The second dimension, extreme-tail risk with infinitesimal but real probabilities, can’t be quantified nor mitigated in the normal course of business. Its potentially overwhelming devastation in crises can only be cushioned by capital. Therefore, capital being critical to sustaining a going concern, the objective in managing this dimension is to protect capital from risk.
He draws a distinction between probability-based traditional risk management, where the cost of being wrong is the loss of profits, and extreme-tail-risk management, where the cost of being wrong can be fatal to institutions. This is a critical distinction, yet it has been largely ignored in the debate over appropriate capital levels for financial institutions. And, with starkly different objectives, managing both as if they were merely an extension of traditional risk management is a recipe for disaster. Lehman and Bear Stearns are poster children of extreme-tail risk. Thus a different approach, he calls sustainability management, focused on protecting capital is needed.
Mr. Paul reasons that, given increased complexity and the fast-paced environment, where a company can be the market leader one day and gone the next, a simple and continuously-available measure of extreme-tail risk is mandatory, but is currently missing. Adopting the “Probable Maximum Loss” measure from the insurance industry, he demonstrates how strategies can be developed “to protect capital” to enhance sustainability in crises, with far-reaching implications.
He finds the current approach to capital paradoxically unsustainable. Additional capital’s cost must be covered by higher earnings, which the current risk-based revenue model can generate only via increased risk, which in turn escalates the need for capital. Questioning if raising huge amounts of capital is realistic, Mr. Paul advocates a different form of thinking, not advocating lower capital, but rather a way “to protect capital.” He suggests turning capital from the only protection against extreme-tail risk into the last protection from sudden death. Similar to what non-financial companies do, layers of protection for capital can enhance sustainability. This can make financial institutions stronger for investors and strengthen the financial system.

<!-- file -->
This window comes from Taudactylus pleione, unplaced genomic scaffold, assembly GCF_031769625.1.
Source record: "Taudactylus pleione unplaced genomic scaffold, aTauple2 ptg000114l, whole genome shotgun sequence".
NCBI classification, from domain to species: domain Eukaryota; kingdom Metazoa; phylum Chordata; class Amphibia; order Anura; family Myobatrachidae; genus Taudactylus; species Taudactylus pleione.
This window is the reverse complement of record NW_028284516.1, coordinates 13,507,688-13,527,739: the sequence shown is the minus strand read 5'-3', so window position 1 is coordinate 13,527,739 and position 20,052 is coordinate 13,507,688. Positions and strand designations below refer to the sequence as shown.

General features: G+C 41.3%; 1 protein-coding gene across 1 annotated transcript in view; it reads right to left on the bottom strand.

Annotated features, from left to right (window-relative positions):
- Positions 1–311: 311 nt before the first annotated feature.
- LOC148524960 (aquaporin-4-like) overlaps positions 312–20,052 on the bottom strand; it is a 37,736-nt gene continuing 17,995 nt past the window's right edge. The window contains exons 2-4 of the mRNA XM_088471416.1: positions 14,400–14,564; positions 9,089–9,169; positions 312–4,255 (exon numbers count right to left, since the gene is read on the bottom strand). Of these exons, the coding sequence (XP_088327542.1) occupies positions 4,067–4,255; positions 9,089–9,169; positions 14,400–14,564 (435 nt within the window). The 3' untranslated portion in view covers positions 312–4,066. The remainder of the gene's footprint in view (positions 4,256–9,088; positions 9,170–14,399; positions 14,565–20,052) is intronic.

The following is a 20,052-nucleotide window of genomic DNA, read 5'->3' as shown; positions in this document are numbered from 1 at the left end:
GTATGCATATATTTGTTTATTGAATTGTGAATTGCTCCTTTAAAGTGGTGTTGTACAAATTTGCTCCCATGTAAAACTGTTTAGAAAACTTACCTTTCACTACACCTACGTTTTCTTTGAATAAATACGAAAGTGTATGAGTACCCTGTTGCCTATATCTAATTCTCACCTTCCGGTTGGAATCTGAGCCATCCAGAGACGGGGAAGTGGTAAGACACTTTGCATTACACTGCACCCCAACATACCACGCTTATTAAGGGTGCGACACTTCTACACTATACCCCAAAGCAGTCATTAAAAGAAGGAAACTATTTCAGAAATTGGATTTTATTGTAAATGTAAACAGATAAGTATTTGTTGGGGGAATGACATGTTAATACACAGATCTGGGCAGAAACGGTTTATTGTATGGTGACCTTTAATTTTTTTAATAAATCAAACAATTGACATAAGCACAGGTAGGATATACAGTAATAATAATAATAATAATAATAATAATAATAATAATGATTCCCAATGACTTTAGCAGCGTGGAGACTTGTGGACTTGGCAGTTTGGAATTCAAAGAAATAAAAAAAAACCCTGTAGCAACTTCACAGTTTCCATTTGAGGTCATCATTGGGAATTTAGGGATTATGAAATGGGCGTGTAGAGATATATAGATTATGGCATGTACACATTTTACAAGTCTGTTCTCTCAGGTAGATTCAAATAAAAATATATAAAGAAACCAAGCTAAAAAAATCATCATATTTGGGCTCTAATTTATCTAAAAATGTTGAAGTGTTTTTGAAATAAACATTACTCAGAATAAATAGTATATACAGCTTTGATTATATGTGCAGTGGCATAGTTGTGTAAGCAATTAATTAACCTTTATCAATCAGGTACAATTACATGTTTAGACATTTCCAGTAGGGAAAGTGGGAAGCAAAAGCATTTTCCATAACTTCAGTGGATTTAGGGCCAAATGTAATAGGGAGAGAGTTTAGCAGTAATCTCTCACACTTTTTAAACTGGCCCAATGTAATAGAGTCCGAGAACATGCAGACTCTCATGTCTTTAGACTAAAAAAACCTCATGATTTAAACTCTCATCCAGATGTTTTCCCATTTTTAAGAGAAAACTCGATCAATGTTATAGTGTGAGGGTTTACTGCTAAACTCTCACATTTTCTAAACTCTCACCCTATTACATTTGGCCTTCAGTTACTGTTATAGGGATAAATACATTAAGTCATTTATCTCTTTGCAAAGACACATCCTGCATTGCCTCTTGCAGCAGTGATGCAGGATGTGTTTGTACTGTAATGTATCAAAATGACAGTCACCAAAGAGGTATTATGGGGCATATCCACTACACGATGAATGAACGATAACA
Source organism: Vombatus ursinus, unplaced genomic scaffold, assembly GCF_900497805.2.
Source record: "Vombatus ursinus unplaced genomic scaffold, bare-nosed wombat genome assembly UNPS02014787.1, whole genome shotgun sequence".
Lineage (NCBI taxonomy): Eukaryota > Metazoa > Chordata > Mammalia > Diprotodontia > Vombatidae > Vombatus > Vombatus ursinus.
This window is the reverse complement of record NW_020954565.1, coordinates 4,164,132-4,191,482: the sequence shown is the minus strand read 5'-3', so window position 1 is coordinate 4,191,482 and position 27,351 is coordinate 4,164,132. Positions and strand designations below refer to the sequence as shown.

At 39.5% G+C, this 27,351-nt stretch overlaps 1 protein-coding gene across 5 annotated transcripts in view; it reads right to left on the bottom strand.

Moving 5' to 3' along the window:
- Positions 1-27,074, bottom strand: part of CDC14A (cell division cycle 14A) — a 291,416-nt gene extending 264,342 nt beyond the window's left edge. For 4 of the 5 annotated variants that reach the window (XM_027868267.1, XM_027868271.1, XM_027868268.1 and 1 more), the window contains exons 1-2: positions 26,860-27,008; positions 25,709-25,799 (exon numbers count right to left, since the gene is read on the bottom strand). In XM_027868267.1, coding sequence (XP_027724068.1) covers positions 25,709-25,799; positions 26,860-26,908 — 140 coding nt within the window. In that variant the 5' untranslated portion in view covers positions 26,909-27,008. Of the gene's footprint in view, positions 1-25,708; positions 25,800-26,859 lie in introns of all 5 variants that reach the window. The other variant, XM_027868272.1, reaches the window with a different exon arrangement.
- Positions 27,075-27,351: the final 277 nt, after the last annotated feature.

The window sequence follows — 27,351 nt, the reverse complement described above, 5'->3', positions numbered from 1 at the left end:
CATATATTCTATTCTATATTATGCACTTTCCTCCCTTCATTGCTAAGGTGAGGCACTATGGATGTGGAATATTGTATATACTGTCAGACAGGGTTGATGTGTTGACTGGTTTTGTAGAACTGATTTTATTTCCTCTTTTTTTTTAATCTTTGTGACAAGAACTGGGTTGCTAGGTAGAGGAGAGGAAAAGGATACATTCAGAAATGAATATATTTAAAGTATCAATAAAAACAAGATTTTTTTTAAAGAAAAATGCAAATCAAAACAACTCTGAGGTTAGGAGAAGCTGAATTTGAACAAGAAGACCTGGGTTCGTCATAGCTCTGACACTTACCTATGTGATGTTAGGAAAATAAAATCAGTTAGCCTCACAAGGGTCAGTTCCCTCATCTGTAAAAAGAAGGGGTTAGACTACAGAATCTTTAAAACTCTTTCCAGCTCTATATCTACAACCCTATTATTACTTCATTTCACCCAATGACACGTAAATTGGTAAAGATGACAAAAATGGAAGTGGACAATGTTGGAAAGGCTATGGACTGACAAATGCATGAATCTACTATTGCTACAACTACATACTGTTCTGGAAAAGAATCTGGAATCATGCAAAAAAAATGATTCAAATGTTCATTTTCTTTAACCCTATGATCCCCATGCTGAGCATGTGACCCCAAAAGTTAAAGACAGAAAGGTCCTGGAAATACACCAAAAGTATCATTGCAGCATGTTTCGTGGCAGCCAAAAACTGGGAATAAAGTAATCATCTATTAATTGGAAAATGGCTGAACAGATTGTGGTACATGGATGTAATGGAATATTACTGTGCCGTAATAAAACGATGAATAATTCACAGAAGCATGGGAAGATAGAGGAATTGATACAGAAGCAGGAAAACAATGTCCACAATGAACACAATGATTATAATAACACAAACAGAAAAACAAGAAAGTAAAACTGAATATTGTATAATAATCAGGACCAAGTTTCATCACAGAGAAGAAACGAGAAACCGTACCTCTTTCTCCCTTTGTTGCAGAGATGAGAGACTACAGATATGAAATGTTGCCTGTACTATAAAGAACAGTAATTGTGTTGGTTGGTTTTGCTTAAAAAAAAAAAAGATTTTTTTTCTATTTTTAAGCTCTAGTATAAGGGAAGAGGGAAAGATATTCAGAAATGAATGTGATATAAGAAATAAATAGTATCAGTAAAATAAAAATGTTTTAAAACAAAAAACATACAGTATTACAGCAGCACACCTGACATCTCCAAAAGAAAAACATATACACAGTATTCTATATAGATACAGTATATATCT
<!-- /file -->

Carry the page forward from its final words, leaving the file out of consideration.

Mr. Paul’s book leaves the reader wishing for sustainability-management case studies. Their absence is understandable, as the required data is not in the public domain, but a greater focus on identifying such cases and developing the lessons that might be learned from them is something to which business schools, in particular, might make a valuable contribution.
Although not the focus of the book, regulatory reforms could also benefit. To deal with the industry’s increasingly complex models, well-meaning regulations and less-than-transparent criteria end up increasing complexity without ensuring that fundamental problems have been fixed. Industry leaders are not merely whining when they complain about the Byzantine imbroglio created by post-Dodd-Frank regulations. To the extent that simpler measures might draw attention to the root of the problem transparently, the proposed approach is worth considering.
For example, can quantifying extreme-tail risk bring some objectivity and transparency to the debate about what types of assets and exposures do not belong at highly-leveraged institutions? This is the regulatory concern behind the Volcker Rule in the US, the Vickers Commission Recommendations in the UK and the Liikanen Report of the European Commission.
The book concludes where its preface begins that boards must take a fresh look at their role in relation to extreme-tail risk. They would be wise to do so. Here’s a voice they can learn from.